The Ministry recognizes the need to attract and retain highly qualified scientists and researchers to ensure that Saskatchewan has the capacity and depth to develop new agricultural knowledge and technologies relevant to our climatic conditions. To address this significant challenge, the Ministry has created 15 Strategic Research Program (SRP) Chairs at the University of Saskatchewan and the Western Beef Development Centre, each consisting of a scientist and a technician. Each chair represents an area of strategic importance where Saskatchewan previously lacked intellectual capacity. In addition to these chairs, the Ministry has also created three endowed chairs and four Agri-Food Innovation Fund (AFIF) Chairs to complement and strengthen the expertise at the University of Saskatchewan.
Agri-Food Innovation Fund (AFIF) Chairs
- Dr. Vladimir Vujanovic - AFIF Chair in Agricultural Microbiology and Bioproducts;
- Dr. Ken Van Rees - AFIF Chair in Agroforestry and Afforestation;
- Dr. Bunyamin Tar'an - AFIF Chair in Chickpea; and
- Dr. Murray Woodbury - AFIF Chair in Specialized Livestock Research and Development Program
Dr. Tom Scott – Chair in:
Feed Processing Technology (Program Framework)
Feed represents the largest single cost factor (65 per cent) in animal production. Advancements in feed processing technology have the ability to reduce this cost through a number of distinct avenues including improving feed quality and nutritional value, decreasing the cost of production and increasing the utilization of local feed ingredients. Combined, these benefits could translate beyond pure economic benefits to positively impact the environment, animal health and food quality. The recent creation of the Feeds Innovation Institute, investments in the Feed Technology Research Facility and the strong core of nutritional research and development within the Department of Animal and Poultry Science stand to benefit substantially from a strong research program focused on feed processing.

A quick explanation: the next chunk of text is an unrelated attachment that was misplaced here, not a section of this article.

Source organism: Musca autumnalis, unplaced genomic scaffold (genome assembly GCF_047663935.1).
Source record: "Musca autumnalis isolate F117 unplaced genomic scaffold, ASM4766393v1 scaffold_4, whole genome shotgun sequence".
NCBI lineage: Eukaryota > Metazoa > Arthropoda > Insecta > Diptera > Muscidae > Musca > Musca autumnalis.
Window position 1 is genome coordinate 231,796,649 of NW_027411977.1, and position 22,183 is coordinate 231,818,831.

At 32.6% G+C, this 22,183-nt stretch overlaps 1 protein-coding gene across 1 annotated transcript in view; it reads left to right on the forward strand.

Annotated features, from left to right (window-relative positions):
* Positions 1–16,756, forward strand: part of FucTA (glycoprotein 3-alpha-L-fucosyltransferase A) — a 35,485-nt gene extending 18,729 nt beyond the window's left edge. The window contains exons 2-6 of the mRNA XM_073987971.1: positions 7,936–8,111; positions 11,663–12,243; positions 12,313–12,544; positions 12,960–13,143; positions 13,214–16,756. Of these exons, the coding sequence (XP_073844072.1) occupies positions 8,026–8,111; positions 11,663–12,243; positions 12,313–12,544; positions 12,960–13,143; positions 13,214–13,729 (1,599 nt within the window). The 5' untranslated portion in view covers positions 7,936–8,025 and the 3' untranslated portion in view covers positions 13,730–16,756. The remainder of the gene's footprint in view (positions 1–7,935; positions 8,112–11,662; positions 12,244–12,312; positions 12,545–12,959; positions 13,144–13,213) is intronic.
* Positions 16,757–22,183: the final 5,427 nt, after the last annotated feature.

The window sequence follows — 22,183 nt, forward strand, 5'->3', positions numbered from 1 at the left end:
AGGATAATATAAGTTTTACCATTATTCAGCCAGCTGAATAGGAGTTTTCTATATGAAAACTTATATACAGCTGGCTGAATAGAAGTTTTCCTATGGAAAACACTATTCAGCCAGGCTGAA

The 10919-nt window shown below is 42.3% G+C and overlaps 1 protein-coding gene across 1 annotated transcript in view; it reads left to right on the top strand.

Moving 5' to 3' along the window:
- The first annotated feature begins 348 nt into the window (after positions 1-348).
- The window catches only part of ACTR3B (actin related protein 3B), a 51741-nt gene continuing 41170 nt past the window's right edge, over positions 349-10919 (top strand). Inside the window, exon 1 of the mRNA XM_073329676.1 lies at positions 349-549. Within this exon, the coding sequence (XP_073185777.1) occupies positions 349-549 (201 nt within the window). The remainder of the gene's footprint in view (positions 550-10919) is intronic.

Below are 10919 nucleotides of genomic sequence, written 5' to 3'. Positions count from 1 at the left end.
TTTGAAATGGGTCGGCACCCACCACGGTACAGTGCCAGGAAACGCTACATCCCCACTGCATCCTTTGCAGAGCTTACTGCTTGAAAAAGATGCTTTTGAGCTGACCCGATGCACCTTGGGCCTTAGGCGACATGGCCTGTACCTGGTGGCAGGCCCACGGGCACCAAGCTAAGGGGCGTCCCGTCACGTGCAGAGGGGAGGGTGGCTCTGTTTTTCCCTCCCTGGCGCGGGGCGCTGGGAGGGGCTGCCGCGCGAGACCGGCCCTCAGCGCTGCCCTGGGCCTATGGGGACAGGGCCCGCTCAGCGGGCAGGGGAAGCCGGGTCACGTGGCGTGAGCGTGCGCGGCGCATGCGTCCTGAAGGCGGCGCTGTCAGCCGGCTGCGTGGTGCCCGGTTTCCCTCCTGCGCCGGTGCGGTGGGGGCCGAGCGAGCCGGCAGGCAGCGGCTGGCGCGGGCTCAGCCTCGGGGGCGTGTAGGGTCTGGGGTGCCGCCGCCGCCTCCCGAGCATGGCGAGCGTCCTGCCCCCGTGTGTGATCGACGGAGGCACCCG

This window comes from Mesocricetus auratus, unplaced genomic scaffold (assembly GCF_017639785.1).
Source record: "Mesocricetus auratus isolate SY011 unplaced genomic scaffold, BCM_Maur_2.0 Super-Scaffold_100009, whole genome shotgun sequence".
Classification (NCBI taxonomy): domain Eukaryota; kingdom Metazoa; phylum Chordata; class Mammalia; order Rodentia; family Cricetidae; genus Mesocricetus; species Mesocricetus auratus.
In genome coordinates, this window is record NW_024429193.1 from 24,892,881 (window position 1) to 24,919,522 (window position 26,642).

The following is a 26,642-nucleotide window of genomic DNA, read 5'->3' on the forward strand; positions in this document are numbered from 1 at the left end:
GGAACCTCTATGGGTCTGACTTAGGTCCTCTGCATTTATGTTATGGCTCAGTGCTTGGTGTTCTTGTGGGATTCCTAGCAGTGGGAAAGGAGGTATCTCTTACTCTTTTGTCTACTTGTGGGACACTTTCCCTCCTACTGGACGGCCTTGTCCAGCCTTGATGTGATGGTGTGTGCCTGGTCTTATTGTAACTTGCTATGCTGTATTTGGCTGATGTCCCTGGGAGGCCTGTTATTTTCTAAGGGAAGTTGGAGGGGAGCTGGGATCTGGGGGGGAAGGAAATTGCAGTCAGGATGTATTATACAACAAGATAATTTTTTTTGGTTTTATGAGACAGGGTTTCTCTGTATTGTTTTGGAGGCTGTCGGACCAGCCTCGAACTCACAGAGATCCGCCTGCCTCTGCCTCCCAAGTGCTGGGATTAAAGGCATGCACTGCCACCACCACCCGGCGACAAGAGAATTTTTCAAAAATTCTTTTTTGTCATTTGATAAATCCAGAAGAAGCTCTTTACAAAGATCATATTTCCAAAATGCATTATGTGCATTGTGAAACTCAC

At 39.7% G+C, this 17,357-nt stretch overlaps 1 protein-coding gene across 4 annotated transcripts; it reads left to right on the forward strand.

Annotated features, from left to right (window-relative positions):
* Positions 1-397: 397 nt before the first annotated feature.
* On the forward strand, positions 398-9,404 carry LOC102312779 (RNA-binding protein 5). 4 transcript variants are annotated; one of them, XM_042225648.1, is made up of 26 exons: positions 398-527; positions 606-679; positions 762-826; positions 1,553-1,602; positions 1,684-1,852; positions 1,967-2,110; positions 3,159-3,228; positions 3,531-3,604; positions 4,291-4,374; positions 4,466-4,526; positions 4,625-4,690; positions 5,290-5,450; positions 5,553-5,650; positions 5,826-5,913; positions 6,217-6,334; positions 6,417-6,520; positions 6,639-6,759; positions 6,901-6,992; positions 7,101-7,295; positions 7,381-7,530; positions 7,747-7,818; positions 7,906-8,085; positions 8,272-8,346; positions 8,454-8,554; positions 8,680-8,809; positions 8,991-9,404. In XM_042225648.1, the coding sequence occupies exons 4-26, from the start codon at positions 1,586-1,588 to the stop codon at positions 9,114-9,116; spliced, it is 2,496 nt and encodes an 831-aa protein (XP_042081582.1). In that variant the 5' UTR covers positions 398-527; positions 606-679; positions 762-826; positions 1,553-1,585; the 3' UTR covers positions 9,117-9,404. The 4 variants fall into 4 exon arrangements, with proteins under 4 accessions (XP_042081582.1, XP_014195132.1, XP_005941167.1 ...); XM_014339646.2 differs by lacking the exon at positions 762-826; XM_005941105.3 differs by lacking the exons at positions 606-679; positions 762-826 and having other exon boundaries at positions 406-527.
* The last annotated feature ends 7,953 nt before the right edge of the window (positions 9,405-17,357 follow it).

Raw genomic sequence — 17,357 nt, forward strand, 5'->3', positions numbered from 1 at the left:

Bio Process Engineering (Program Framework)
Saskatchewan has a major cereal, pulse, oilseed and special crops industry, producing high quality grains, mainly for export as primary commodities. Significant potential exists for developing a value-added industry, utilizing plant ingredients for food (including functional foods and nutraceuticals), feed and industrial bio products. There is significant potential to increase the value of these crops by developing new products using the total plant utilization approach. In this concept, all parts of the plant - seed, straw and residue, are used as feedstock for products and applications.